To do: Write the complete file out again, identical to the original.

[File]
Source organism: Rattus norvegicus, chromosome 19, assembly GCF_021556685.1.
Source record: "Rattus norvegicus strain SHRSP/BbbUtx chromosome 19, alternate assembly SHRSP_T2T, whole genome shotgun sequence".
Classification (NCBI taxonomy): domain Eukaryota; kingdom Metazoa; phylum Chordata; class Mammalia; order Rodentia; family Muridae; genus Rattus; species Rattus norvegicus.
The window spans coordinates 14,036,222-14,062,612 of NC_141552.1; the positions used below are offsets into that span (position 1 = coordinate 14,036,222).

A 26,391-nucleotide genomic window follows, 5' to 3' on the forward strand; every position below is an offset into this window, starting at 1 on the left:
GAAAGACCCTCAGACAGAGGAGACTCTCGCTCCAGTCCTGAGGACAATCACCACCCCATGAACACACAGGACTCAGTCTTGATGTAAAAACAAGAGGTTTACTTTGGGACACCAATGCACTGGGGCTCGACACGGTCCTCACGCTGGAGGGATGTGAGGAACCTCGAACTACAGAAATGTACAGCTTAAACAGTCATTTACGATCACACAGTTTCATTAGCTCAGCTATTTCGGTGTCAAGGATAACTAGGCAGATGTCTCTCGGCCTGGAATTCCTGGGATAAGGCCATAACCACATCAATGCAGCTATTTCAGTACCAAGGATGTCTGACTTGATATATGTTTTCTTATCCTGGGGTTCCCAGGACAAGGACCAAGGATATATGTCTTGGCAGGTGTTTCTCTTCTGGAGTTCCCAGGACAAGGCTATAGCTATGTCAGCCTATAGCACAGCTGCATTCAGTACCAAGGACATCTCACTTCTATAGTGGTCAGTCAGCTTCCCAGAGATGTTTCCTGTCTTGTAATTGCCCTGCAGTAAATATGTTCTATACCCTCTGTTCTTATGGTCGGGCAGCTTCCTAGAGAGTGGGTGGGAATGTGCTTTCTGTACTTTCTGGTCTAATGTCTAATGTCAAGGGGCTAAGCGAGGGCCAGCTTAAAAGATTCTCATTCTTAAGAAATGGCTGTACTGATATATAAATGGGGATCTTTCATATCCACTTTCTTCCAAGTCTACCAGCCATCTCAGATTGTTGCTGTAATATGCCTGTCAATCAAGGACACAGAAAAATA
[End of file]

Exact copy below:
Source organism: Rattus norvegicus, chromosome 19, assembly GCF_021556685.1.
Source record: "Rattus norvegicus strain SHRSP/BbbUtx chromosome 19, alternate assembly SHRSP_T2T, whole genome shotgun sequence".
Classification (NCBI taxonomy): domain Eukaryota; kingdom Metazoa; phylum Chordata; class Mammalia; order Rodentia; family Muridae; genus Rattus; species Rattus norvegicus.
The window spans coordinates 14,036,222-14,062,612 of NC_141552.1; the positions used below are offsets into that span (position 1 = coordinate 14,036,222).

A 26,391-nucleotide genomic window follows, 5' to 3' on the forward strand; every position below is an offset into this window, starting at 1 on the left:
GAAAGACCCTCAGACAGAGGAGACTCTCGCTCCAGTCCTGAGGACAATCACCACCCCATGAACACACAGGACTCAGTCTTGATGTAAAAACAAGAGGTTTACTTTGGGACACCAATGCACTGGGGCTCGACACGGTCCTCACGCTGGAGGGATGTGAGGAACCTCGAACTACAGAAATGTACAGCTTAAACAGTCATTTACGATCACACAGTTTCATTAGCTCAGCTATTTCGGTGTCAAGGATAACTAGGCAGATGTCTCTCGGCCTGGAATTCCTGGGATAAGGCCATAACCACATCAATGCAGCTATTTCAGTACCAAGGATGTCTGACTTGATATATGTTTTCTTATCCTGGGGTTCCCAGGACAAGGACCAAGGATATATGTCTTGGCAGGTGTTTCTCTTCTGGAGTTCCCAGGACAAGGCTATAGCTATGTCAGCCTATAGCACAGCTGCATTCAGTACCAAGGACATCTCACTTCTATAGTGGTCAGTCAGCTTCCCAGAGATGTTTCCTGTCTTGTAATTGCCCTGCAGTAAATATGTTCTATACCCTCTGTTCTTATGGTCGGGCAGCTTCCTAGAGAGTGGGTGGGAATGTGCTTTCTGTACTTTCTGGTCTAATGTCTAATGTCAAGGGGCTAAGCGAGGGCCAGCTTAAAAGATTCTCATTCTTAAGAAATGGCTGTACTGATATATAAATGGGGATCTTTCATATCCACTTTCTTCCAAGTCTACCAGCCATCTCAGATTGTTGCTGTAATATGCCTGTCAATCAAGGACACAGAAAAATA